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Trump: Symptom or Cause? (Or, tomorrow’s historical revisionism today)

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When historians and others look back on the Trump phenomenon — I’m not going to call it an “era” because it’s too early to start drinking — it seems a classic debate, that has taken place in many other historical contexts, is almost certain to take place.

This debate is at bottom an argument between those who see  deep structural and social forces as the prime movers of events, and those who believe that the decisions and acts of a handful of critically important individuals are paramount factors.

For the purposes of this premature retrospective, let us call the former view “functionalism” and the latter position “intentionalism.”

How will historians interpret the rise of Donald Trump?  The functionalist position will emphasize the many points of continuity between Trump’s regime and the movement conservatism that first rose to prominence during Barry Goldwater’s presidential run, more than a half century earlier.  Functionalists will see Trump’s rise as a triumph of mass movement politics over elite control, pointing out that, as late as early 2016, Trump’s candidacy was considered something of a joke by GOP elites, who took comfort in the widely-held theory that “the party decides” who will receive major party presidential nominations.

On the functionalist view, Trump’s rapid co-optation of the entire leadership of the Republican party once he was elected merely proved that the elites who at first resisted or at least hesitated to embrace him were deluded about the nature of movement conservatism, which in retrospect was always first and foremost a form of white ethno-nationalist reaction.  From this perspective, Trump’s campaign and presidency simply tore the mask off the actual project of modern American conservatism, which at its most fundamental was not about “smaller government” or any other libertarian platitudes, but rather about — especially in the wake of the psychologically shattering fact of Barack Obama’s presidency — reinstating white supremacy in America.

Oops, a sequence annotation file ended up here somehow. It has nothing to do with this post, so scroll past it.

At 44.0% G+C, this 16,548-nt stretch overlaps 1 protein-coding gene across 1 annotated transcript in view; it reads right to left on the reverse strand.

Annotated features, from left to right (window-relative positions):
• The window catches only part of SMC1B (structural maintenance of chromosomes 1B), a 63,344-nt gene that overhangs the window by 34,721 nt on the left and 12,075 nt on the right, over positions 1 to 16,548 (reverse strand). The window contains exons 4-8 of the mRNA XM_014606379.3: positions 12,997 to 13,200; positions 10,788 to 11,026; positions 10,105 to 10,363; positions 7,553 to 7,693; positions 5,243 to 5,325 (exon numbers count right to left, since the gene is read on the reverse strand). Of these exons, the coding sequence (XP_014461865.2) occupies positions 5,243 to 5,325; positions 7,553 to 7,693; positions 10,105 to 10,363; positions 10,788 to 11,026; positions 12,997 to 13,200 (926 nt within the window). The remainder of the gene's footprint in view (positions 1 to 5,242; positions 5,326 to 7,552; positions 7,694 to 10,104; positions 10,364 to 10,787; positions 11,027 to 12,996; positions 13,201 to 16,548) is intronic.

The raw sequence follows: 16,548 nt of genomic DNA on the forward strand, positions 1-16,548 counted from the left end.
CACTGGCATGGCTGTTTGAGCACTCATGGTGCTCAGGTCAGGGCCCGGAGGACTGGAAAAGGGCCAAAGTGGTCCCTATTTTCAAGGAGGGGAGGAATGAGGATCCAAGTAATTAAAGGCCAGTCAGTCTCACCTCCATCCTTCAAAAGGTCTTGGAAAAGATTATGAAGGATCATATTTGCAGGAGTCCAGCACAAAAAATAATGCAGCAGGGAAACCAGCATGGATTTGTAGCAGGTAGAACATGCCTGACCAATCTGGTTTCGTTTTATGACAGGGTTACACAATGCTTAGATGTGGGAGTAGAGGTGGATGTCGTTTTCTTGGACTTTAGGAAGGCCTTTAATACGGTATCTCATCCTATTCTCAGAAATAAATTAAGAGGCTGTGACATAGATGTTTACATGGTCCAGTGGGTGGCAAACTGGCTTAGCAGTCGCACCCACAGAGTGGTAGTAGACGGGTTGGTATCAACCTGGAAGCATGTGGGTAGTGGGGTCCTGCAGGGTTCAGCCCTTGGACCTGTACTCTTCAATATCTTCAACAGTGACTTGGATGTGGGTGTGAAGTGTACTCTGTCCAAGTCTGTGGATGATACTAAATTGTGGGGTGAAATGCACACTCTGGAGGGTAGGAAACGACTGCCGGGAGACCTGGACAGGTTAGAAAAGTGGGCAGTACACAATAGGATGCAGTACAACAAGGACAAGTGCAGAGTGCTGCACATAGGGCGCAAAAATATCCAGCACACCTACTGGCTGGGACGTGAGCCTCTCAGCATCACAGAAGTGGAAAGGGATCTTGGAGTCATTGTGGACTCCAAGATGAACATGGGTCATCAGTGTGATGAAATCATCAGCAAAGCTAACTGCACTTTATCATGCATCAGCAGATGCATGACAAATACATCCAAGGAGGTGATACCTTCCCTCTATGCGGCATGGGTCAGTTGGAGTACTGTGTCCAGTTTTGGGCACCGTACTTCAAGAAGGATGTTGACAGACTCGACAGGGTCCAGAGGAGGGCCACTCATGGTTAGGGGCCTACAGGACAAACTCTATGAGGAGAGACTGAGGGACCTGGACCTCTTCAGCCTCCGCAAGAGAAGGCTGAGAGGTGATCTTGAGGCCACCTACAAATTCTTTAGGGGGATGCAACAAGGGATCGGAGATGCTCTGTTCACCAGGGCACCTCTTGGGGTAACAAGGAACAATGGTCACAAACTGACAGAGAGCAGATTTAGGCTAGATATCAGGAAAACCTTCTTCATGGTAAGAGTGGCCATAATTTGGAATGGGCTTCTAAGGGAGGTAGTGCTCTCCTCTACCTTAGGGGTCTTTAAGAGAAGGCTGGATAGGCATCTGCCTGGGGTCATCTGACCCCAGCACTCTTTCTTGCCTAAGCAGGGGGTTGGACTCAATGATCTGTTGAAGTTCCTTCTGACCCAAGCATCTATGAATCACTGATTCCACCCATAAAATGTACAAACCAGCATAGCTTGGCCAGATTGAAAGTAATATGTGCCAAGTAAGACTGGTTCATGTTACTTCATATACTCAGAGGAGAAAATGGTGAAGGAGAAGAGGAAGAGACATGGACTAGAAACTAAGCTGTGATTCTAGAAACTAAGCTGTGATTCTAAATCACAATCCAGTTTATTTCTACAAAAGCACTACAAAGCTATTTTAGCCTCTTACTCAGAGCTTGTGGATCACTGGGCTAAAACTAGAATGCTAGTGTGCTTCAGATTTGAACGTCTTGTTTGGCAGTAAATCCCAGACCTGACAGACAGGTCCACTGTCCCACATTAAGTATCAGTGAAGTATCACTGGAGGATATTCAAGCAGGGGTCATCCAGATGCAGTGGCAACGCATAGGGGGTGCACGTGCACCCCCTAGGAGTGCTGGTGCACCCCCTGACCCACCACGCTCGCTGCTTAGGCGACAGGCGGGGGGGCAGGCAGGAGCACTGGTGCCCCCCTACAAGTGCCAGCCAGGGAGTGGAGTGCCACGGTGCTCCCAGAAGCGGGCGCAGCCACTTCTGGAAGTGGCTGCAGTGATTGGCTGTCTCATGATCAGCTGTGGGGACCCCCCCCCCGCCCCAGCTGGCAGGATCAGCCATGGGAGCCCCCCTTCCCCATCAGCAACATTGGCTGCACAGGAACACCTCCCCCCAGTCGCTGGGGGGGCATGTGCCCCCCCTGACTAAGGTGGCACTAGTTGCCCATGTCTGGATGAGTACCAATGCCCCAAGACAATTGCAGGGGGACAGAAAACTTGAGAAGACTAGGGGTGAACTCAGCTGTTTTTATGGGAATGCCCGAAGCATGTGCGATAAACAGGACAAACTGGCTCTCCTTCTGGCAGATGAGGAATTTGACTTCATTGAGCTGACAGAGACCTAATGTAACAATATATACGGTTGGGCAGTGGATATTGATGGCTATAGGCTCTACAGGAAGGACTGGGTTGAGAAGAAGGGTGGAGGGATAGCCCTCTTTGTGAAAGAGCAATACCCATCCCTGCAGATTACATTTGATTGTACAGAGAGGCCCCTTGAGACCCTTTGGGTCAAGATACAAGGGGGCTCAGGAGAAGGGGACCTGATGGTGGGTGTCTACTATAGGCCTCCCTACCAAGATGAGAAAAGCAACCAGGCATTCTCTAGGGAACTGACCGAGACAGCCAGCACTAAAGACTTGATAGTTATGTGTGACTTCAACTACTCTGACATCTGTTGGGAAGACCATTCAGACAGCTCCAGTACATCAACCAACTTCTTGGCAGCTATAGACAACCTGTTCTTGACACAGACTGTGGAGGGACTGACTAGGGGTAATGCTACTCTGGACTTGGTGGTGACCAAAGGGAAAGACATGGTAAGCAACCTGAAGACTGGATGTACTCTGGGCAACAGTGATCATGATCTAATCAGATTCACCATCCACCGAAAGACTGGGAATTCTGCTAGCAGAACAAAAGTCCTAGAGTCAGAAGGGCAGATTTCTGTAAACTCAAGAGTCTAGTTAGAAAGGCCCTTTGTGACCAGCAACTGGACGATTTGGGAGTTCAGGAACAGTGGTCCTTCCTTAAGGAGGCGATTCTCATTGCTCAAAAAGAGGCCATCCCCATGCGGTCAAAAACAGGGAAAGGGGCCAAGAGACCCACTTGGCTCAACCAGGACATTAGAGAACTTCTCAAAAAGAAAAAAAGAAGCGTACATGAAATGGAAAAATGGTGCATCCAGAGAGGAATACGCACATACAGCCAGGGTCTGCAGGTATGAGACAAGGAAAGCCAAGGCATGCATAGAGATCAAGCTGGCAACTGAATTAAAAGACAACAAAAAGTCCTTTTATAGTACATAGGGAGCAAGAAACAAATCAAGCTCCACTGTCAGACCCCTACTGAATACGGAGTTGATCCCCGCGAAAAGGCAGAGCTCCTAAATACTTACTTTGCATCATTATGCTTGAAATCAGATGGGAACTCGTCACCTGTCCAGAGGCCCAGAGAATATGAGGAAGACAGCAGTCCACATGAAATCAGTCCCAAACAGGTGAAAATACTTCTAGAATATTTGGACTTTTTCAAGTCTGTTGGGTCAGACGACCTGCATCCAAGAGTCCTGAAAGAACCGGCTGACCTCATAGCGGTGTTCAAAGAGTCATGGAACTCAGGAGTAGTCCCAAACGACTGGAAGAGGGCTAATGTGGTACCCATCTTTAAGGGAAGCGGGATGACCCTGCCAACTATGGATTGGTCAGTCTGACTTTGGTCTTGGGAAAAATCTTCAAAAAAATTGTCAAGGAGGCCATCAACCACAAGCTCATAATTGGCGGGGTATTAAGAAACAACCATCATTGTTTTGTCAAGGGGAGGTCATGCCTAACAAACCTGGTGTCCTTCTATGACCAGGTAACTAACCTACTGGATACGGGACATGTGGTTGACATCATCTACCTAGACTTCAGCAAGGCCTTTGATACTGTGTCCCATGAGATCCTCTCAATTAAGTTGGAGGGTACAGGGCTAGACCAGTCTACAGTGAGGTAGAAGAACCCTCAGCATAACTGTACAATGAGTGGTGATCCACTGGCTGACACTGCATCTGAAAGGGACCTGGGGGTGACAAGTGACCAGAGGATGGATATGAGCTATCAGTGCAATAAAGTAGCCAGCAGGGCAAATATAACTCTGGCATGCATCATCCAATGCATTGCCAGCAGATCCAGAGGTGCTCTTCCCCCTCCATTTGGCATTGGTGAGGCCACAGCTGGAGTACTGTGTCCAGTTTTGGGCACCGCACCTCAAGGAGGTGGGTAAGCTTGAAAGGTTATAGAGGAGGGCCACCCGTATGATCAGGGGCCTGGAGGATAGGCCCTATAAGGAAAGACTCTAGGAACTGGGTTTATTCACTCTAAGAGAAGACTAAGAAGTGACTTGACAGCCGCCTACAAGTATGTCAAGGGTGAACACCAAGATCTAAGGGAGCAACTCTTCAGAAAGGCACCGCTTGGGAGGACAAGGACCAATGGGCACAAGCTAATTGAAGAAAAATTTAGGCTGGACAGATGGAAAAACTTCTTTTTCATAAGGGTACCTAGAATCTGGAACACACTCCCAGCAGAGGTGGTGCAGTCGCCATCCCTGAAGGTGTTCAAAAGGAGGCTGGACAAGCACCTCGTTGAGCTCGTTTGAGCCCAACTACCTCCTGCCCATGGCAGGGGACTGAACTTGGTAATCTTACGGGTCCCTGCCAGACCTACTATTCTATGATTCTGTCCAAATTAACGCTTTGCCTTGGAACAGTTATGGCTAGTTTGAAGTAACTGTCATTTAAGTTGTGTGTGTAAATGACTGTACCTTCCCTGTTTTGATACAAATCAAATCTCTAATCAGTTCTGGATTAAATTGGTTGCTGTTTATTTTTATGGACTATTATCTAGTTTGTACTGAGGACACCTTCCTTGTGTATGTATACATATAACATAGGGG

The intentionalist view will emphasize that Trump was in many ways a caudillo-like figure: the leader of an authoritarian cult of personality, who insisted, like his many South and Central American predecessors, on his populist bona fides, his supposed hostility to existing elites, etc. On this view, the Trump phenomenon, despite obvious points of continuity with post-Goldwater movement conservatism, represented a radical break in American political life.

These historians will cite the combination of Trump’s complete lack of qualification for the office, his remarkably bizarre behavior, his unprecedentedly open corruption, and the cult-like rallies he held throughout his presidency as evidence for the view that Trump marked the arrival of a new movement in American political life, and that his takeover of the Republican party was, at least from the perspective of its elites, in many ways a hostile one, rather than the natural continuation of the party’s evolution over the preceding half century.

Here is the kind of question that’s likely to mark this debate:  Was the rise of a radically reactionary media ecosystem, especially in the form of right wing talk radio, Fox News, and Breitbart, a mass phenomenon that eventually overwhelmed initially reluctant Republican elites?  Or was it rather an essentially elite-driven search for profit and power, that manipulated the ever-manipulable masses for those ends?

Stay tuned for a few more decades for the answer.

 

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